Making Room For Fun

It may feel like you’ve gone from going with the flow, to gasping for air in a tsunami, but are ‘to sink or swim’ the only two options available to you? What if you paddle to shore for a moment? Better yet, what if you grab that surfboard and ride the wave? This blog is about making fun a priority (even in difficult times), finding your inner child and giving yourself permission to take a break from all of the tiresome wading.

One minute you’re soothing a scraped knee, accepting a regrettable dare, and racing home before the streetlights come on, and the next, you’re applying for jobs, managing a team, raising a family and searching the shelves for Chestnut Brown Number Four to touch up your sprouting greys. It might bring you a sense of comfort to think back to a time in your life when the days felt longer, your hair colour was rich and your biggest fear was having to eat the brussel sprouts on your dinner plate. But what if you didn’t have to think back to a time when fun and ease were abundant? What if you could use these glorious days of old as a framework for achieving a greater sense of happiness right now? It is well known that adulting comes with daunting challenges and, in recent times, it may feel as if no one is adulting harder than you, but why does growing up have to mean that fun is no longer a necessary component of life? If anything, it has never been a more important time to break free from your workload, unplug from the distressing newscycle, and engage in an activity that sparks joy within you. This blog is about understanding the important role that fun plays in your wellness and finding ways to be reacquainted with your inner child. Please read on for a twelve step process on how to achieve fun. Just KID-ding!! Let’s skip the dissertation and keep this short and sweet so that we can both go out and have a good time!



Hide and Seek

So where did your inner child go? That playful, curious kid is somewhere hiding behind the to-do lists, the parental responsibilities and the internal pressure to brave the present storm. To this end, you’ve been working diligently to readjust your home and work life to suit the limitations of our current reality and, for that, you are to be warmly commended! But after creating a schedule for the children, remodelling your business plan and learning how to use a new social application for your regularly held meetings, isn’t it time you finally arranged to seek that inner child? Happiness is not a passive thing, rather, it is a mental state that must be yearned for, sought out, and attained by way of repeated effort. We all know that fun leads to a reduction of stress, a surge of serotonin, a boost in energy, a better night’s sleep, and an ability to better cope with daily challenges. So what’s the hold up? Well, for many, making room for pleasure, especially in a time of distress, is accompanied by feelings of guilt and fear; guilt that you are undeserving of levity and fear that your time would be better spent doing something more productive. But scratch that! A happy and healthy adult is a well-balanced adult and the first step to being well-balanced is identifying your needs and working toward satisfying them. As luck would have it, play, joy, humour and ease are all fundamental needs that are highly deserving of our attention.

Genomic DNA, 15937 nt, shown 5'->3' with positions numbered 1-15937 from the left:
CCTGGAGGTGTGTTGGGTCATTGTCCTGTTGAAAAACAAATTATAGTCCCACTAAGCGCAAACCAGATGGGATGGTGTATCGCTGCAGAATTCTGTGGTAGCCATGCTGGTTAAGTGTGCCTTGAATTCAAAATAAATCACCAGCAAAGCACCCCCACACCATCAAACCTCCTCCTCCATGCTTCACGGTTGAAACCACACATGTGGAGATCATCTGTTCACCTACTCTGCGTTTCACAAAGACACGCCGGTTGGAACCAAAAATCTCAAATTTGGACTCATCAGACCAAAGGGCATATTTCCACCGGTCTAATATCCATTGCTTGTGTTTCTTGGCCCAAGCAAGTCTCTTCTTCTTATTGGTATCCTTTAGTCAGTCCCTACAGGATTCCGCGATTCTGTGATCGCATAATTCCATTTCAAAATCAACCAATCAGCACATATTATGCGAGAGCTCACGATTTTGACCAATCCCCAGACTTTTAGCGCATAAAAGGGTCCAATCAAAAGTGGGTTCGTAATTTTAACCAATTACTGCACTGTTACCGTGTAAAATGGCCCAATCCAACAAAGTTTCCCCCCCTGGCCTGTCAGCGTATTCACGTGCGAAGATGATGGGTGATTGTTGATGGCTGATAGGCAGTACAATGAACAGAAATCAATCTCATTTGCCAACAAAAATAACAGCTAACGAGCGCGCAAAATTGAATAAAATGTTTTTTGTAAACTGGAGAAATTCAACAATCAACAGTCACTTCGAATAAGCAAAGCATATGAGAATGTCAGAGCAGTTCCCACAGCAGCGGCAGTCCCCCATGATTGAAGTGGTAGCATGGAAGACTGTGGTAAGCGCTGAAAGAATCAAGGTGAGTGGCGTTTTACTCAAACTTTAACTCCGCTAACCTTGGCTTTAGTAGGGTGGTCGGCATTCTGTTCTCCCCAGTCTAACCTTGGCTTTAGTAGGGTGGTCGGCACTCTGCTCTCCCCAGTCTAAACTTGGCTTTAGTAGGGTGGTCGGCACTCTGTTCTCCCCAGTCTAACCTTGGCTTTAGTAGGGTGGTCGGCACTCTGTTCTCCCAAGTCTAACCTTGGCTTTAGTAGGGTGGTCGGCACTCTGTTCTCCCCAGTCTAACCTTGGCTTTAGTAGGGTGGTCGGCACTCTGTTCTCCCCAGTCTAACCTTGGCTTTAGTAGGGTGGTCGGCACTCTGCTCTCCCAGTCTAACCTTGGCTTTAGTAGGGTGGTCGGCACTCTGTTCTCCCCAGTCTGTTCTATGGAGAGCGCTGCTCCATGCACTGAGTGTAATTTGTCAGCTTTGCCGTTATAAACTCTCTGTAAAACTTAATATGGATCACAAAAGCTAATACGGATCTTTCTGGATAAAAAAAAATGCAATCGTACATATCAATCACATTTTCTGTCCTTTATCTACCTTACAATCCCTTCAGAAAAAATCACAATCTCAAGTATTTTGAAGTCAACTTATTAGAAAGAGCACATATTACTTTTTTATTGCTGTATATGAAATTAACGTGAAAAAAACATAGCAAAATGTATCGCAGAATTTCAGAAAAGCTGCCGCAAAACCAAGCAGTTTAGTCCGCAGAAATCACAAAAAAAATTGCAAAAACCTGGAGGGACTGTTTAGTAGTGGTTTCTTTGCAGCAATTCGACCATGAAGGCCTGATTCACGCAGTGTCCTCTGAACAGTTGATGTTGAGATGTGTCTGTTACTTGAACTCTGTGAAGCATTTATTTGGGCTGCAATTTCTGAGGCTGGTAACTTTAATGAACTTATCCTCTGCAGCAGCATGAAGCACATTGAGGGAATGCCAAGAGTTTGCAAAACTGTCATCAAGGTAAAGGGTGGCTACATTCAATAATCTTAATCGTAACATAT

Smashing Blocks

Can you think back to a time when you had an unabashed curiosity? A sense of fearlessness and disregard for the world’s judgments? Have you ever observed a child at play? All that children approach, they approach with a beginner’s mind, unafraid to make mistakes, not worried that they don’t already possess the answers. Children tend to sing like no one is listening, dance like no one is watching and they never equate productivity with a sense of worthiness. Make it your aim to regularly engage with your inner child and use curiosity as a tool to cultivate joy. To really enjoy yourself, you must quiet the part of your brain that is telling you that to have fun is to be irresponsible. Let be all of the things you either cannot control or have already acknowledged. If even for just a moment, set aside your other responsibilities and give yourself permission to laugh, be silly, and create something wonderful. No matter what shape fun takes on for you–be it completing a puzzle, doodling, gardening, or taking part in interactive play (especially with your kids!)–be prepared to smash down any and all of the blocks that are impeding your ability to see fun as an integral part of your well-being.


Simon Says: Have Fun!

There is something so strange about the negative correlation between the process of adulting and the act of having fun. It’s as if the older we get, the less we’re expected to desire, need and enjoy fun. But we call BS on that (Belief System, we mean ;-)! In fact, it is our belief that silencing the guilt and tapping into a childlike curiosity will only spur you along on your quest to achieving happiness AND success. Make having fun a priority (just as a child does) and learn to enjoy yourself without guilt or fear. You will be so happy you did! 🙂



  1. How does my body tell me that I’m overdue for some fun?
  2. What does fun look like to me? What does creativity look like to me?
  3. How can making room for my inner child heighten my experience of having fun?
  4. What will I say to silence my inner critic about pausing for fun?
  5. How do I feel after having made time for play?


Wishing you a lightness of heart and a freeness of mind as you give yourself permission to take a break from your scheduled work and be opened up to something truly beautiful.

For help with all this, book a free discovery call.

~ Be well ~



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